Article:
BioCycle April 2006, Vol. 47, No. 4, p. 20
Facility operators find that transport trailers with moving floors are the most versatile when handling a wide range of feedstocks and end products.
THE organics recycling industry deals with a lot of variability in the raw materials and finished products handled – from wet sludges and mixed loads of wood debris, to small particle size compost blends and coarser mulches. For small compost and mulch production operations, dump trailers can suffice for product delivery in most cases. But as soon as volumes increase – either incoming or outgoing – transport efficiencies become paramount. And in many cases, the need gets resolved with live bottom trailers, which offer both adequate capacity and self-unloading at reasonable speeds.
Generally speaking, the live bottom trailers being used in the organics recycling industry fall into two categories: continuous belt floor systems and slatted, live floors (also referred to as “shuffle” floors). Trailers come in a range of capacities. The bodies are made of aluminum, steel or fiberglass reinforced plywood. The walls and floor can be coated with plastic, which reduces adherence of particles and accelerates unloading. The belts in conveyor floors are sold in a variety of widths. With the wider belts, the walls taper to meet the edges of the belt. With the slatted floors, the whole bottom moves; the sidewalls are vertical to the floors.
While one style of floor may be better than another for some specific materials, what has become evident over the years after talking with many truck owners is that both styles are versatile enough to handle both raw materials and finished products. Essentially, it seems to boil down to a matter of preference. Some operations own fleets of slatted floor trailers while others buy nothing but belt floors.
ROYAL OAK FARM
Royal Oak Farm, LLC in Evington, Virginia is an agricultural composting operation that is in the process of upgrading from a “permit-by-rule” status to a solid waste facility so it can handle greater volumes and varieties of commercial and industrial organics. Currently, Royal Oak composts hog and chicken manure, wood ash, sawdust, tree stumps, brush and some agricultural feed waste. It also receives paper mill and food processing by-products. “We haul a wide range of materials, including animal feed, compost, mulch, topsoils, chicken litter, sand and stone,” says Ken Newman of Royal Oak. “We have a fleet of belt floor trailers from Trinity Trailer, including a couple with 90 cubic yard (cy) capacity that have fold-down doors on the side and swinging tail gates. We recently bought a new trailer designed for hauling compost, topsoil and any kind of sludge. It has about 60 cy capacity, hydraulic doors, and a 42-inch wide belt. All of our trailers are stainless steel.”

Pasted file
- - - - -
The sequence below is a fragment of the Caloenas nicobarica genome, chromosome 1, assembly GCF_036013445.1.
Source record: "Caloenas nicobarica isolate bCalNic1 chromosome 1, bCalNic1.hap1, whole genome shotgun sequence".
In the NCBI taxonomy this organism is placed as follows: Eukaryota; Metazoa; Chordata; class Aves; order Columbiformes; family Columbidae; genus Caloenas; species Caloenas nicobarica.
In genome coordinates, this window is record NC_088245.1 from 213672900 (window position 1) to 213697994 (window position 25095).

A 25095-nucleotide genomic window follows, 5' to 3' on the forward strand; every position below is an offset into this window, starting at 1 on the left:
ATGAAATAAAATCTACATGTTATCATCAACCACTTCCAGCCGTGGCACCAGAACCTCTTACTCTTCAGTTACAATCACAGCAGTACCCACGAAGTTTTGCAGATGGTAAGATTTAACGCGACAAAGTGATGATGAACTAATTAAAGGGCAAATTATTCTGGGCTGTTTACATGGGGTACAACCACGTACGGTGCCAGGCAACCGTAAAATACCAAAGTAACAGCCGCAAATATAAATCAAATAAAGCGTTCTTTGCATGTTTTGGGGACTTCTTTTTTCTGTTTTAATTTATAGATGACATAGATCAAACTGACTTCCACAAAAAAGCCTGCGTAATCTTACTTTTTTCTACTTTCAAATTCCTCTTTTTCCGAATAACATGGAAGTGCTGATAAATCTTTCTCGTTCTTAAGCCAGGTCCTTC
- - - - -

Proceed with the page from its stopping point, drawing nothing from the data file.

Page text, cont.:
Newman likes the belt trailers for their speed of unloading, and the versatility in terms of the range of materials that can be hauled in them. And he much prefers live floors over dump trailers due to their stability when unloading. “We ended up in some situations, whether it was at a farm, a landscape yard or even a municipal site where a dump trailer was used and a driver tipped it over. In fact, I don’t know anyone who runs a dump trailer that hasn’t tipped them over once or twice. And with wind conditions, you have to be on really level areas. That just isn’t an issue with the belt trailers.”
Once Royal Oak gets its new permit, it will start collecting food residuals. It plans to use rolloff trucks with 30 cy sealed containers. For some sludges, Newman notes they will use 3,500 gallon tankers mounted on skids with a hook lift system. “Basically, we will drop those off at the plants and they can pump directly into the tankers. Then we will load them back on the truck to haul back here.” He adds that the upgraded site will have a 12-acre paved area for windrow composting. Royal Oak Farm owns a Backhus turner, as well as a Doppstadt trommel screen. It plans to purchase a slow-speed shredder to produce its own bulking agent for the wet feedstocks it will be composting. “The wood ash, manure and paper mill sludge are dense, heavy and/or very fine particle material so we need to get porosity into the windrows,” explains Newman. “Around this area, we have to buy quality woodchips because there are three paper mills, a particle board plant and a wood-fired electric power generator – all of which use the wood waste available in their boilers. The shredder can be used for stumps and brush – which we get paid to take – that have a lot of soil on them and could mess up high-speed grinding equipment. The shredder will give us a coarse chip that we can recover after composting and cycle back into the process about four or five times.”